The successful December 1 relaunch of Healthcare.gov has largely been good news for the administration of President Obama. While still far from flawless, the reworked website draws the political contrast between the president and his opponents much more sharply, pitting data on the law's success against anecdotes of its failures.
Over the weekend, the Obama administration was happy to report that Healthcare.gov's tech surge was successful. The website now works 90 percent of the time and can support up to 50,000 users at one time, with an error rate of less than 1 percent. Even before the relaunch, enrollments in November were up; Bloomberg reported on Monday that over 100,000 people enrolled through the federal exchange, four times 26,794 who enrolled in October, but still below the administration's goal.
That 1 percent error rate, however, still means that one out of every 100 people using the system will encounter a problem; the 90 percent up-time means that one hour out of every 10, the site may be problematic. For Republicans, that's all the evidence they need in order to launch political attacks.
The Republican strategy has long been based on anecdotal opposition, the individual stories of people negatively affected by the healthcare switchover. Starting with Sen. Ted Cruz's late-September sorta-filibuster, heavily reliant on tweets, Republicans have focused collecting incidents that cast Obamacare in a negative light — with which, of course, the faulty website eagerly complied. Last week, the House Republicans unveiled a political playbook which called for using anecdotes to critique the law. As The New York Times wrote, the plan "is to gather stories of people affected by the health care law … and use them to open a line of attack, keep it going until it enters the public discourse and forces a response, then quickly pivot to the next topic."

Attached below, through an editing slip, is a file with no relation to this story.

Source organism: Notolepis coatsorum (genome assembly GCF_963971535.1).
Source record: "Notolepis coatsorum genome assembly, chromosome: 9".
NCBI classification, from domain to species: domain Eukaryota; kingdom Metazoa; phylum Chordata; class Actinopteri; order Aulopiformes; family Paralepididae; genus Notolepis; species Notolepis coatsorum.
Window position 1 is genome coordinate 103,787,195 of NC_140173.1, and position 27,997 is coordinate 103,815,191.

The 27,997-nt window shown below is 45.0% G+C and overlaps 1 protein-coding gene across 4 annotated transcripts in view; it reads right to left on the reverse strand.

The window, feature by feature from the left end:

Healthcare.gov's myriad problems moved it to the forefront of critique of Obamacare at large. While complaints about policy cancellations — again, mostly anecdotal — prompted a response form the administration and allowed Republicans to critique the Affordable Care Act at large, the flaws of Healthcare.gov served as cultural shorthand for flaws in the bill itself. If the site is uniformly working better (for which we must largely take the administration's word, as NPR noted), it makes the argument against Obamacare weaker.
On Monday, the conservative social hub Twitchy.com combed Twitter for mentions of people complaining about the scheduled Healthcare.gov maintenance Sunday evening. As some users have noted, there are some other odd errors popping up:
CNN's New Day tested out Healthcare.gov on Sunday, and though they thought the site was working "a lot more smoothly," they still ran into an error message in the middle of the enrollment process.
Both of these incidents (anecdotes) will fit nicely with the Republican strategy, even as Republicans, like Senate Minority Whip John Cornyn, begin the process of separating understanding of Obamacare from the website. That task could be easier as the process moves forward. There are still questions about payment systems for the new Obamacare exchange policies and the looming question of "834"s — whether or not insurers actually got sign-ups from the early days of the site, meaning that some people may think they're covered when they aren't.
One thing seems increasingly clear: the era for Republicans voting to repeal the legislation is over. As Salon's Brian Beutler writes, "'repeal' has become a purely rhetorical posture."
In the months ahead the GOP will squeeze every drop of political juice they can out of every Obamacare failure and hardship they can unearth or spin into existence. But the goal won’t be repeal. It will be to channel the right’s Obamacare obsession into voter turnout in 2014 — at which point millions of people will be insured and the law will be unrepealable.
Repeal, always a dream, is now more of a political liability than anything. At this point, the anecdotal evidence of a fluky Obamacare is better for Republican politics than a push to end the law. For 2014 anti-Democratic-incumbent campaign ads, what could be more effective than softly-lit ads featuring empathetic people who lost insurance coverage?